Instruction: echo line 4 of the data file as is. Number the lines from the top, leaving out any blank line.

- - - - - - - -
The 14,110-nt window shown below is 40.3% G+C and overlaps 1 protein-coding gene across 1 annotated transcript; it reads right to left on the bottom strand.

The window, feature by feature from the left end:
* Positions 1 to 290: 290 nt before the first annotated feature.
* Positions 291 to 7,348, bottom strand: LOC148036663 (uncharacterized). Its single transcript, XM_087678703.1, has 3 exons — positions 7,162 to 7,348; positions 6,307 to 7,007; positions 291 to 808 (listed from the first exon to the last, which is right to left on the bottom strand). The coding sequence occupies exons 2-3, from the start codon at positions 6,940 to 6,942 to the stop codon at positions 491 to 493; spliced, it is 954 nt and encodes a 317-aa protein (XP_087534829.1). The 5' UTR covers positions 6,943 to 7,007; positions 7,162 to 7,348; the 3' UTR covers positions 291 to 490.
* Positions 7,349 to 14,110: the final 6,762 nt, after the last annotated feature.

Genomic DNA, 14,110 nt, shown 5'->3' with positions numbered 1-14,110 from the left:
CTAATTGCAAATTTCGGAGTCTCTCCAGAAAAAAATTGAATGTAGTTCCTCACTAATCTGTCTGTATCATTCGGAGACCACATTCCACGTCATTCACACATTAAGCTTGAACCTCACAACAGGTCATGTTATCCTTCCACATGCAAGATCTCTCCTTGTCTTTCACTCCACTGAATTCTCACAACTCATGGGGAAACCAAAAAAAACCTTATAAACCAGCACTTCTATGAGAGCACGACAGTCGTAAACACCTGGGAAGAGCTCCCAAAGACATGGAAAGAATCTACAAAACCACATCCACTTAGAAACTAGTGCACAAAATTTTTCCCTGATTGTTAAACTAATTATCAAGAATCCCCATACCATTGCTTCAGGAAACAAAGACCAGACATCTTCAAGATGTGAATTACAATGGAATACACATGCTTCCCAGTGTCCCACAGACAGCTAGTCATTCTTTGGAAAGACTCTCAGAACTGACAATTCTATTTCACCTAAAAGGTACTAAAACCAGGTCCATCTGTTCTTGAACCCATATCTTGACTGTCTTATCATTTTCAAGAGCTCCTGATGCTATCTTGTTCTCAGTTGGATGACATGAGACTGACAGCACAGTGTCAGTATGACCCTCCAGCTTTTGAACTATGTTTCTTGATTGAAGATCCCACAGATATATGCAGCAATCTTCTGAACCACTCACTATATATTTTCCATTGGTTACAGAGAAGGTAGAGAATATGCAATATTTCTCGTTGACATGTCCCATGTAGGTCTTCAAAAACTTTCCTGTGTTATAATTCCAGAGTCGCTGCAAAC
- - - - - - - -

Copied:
* Positions 291 to 7,348, bottom strand: LOC148036663 (uncharacterized). Its single transcript, XM_087678703.1, has 3 exons — positions 7,162 to 7,348; positions 6,307 to 7,007; positions 291 to 808 (listed from the first exon to the last, which is right to left on the bottom strand). The coding sequence occupies exons 2-3, from the start codon at positions 6,940 to 6,942 to the stop codon at positions 491 to 493; spliced, it is 954 nt and encodes a 317-aa protein (XP_087534829.1). The 5' UTR covers positions 6,943 to 7,007; positions 7,162 to 7,348; the 3' UTR covers positions 291 to 490.